Two major problems were identified. First, though each critic cluster elected its own coordinator, these coordinators – without the official sanction of the leader – lacked the authority to make key decisions. As the first finance cluster coordinator, for example, I had no authority to institute anything and merely tried to steer everyone along. The second problem stemmed from the confusion it created in the media. Since there were no designated critics for specific portfolios, journalists seldom knew which Reform MP to approach for an official reaction to a story.

By the fall of 1994, the party had revamped and streamlined its internal operations. We reduced the number of critics to between one and three for each ministry. We also created three major policy committees – labelled industry, social affairs, and finance – that would vet proposals emanating from these ministry critic teams. This helped us refine our agenda at Wednesday morning caucus meetings, which – at least during the first half year – tended to lack the necessary short-term focus demanded by opposition parties in the House.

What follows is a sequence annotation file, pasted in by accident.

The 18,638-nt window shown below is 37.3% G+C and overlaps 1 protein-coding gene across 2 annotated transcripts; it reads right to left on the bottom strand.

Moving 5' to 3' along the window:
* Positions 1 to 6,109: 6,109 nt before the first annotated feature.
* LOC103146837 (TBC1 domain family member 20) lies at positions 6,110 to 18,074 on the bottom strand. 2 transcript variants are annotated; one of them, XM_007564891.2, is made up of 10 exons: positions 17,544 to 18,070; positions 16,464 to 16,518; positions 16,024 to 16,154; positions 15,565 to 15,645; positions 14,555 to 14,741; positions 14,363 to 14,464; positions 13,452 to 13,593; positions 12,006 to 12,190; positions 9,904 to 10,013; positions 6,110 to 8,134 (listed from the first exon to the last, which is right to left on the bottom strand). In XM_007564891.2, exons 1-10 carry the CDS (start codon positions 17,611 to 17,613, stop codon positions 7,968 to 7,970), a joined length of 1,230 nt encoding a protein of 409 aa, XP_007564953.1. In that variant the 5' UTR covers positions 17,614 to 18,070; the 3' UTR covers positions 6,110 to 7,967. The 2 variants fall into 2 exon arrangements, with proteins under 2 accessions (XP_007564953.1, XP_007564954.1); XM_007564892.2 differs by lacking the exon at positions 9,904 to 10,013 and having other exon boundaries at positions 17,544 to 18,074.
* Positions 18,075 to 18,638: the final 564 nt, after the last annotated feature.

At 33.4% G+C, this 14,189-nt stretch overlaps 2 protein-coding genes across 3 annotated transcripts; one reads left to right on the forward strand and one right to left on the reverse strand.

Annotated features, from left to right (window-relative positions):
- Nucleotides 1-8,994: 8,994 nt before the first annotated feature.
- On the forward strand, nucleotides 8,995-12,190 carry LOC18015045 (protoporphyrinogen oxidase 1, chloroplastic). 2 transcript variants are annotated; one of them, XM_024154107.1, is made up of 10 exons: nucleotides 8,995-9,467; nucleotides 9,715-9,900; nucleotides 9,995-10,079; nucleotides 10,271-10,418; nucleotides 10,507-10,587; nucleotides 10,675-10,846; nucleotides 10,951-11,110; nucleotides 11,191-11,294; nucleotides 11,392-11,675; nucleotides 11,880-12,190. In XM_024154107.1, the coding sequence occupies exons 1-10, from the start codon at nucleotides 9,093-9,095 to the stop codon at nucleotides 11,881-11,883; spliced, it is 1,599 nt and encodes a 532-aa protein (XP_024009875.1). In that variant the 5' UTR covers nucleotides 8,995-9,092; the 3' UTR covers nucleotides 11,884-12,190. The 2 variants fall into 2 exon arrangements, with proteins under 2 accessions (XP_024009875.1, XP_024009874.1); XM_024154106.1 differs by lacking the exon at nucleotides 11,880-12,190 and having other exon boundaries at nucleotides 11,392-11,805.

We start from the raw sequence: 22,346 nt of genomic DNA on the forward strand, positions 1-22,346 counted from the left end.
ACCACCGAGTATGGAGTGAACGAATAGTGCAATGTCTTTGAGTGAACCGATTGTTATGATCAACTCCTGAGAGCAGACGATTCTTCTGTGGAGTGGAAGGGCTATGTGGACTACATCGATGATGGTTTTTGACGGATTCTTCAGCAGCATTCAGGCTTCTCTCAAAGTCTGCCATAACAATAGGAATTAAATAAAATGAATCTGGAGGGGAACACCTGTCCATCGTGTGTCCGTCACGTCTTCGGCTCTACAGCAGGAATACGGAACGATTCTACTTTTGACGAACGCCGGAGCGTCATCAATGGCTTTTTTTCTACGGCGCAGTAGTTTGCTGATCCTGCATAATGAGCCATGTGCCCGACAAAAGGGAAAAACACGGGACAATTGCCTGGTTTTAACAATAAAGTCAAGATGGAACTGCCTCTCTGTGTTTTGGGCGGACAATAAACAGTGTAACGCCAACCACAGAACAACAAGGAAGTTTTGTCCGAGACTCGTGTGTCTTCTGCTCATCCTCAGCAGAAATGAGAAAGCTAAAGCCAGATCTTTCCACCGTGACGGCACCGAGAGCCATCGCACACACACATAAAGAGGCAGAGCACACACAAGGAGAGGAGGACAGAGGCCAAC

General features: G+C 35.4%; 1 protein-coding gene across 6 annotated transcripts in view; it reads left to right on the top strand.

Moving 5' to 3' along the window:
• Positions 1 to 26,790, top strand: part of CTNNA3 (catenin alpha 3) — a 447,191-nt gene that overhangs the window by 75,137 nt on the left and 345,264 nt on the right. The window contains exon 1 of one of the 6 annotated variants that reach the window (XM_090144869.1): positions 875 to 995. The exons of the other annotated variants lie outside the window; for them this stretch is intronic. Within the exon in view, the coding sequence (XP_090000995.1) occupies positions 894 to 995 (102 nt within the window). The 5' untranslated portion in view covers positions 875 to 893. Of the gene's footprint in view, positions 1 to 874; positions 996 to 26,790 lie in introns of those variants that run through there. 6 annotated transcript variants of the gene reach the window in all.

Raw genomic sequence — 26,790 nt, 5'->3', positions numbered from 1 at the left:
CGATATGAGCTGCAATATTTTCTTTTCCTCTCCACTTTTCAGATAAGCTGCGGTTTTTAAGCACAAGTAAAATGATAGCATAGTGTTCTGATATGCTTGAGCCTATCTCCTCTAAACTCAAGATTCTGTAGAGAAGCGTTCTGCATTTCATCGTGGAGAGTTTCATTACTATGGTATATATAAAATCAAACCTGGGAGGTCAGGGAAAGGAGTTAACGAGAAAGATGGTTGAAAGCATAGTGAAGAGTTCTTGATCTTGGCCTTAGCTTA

As a grassroots party dedicated to representing the will of the people, this internal reorganization also helped us rededicate ourselves in our task to create a democratic caucus. A document adopted by the caucus in the summer of 1994 enshrined several key principles, many of which stemmed from my experience in the Alberta legislature. These included the understandings that “caucus members are equal peers with ‘equality of opportunity’,” that “caucus officers are facilitators and servants of caucus” and, most importantly, that “caucus decision-making is from ‘the bottom up’.”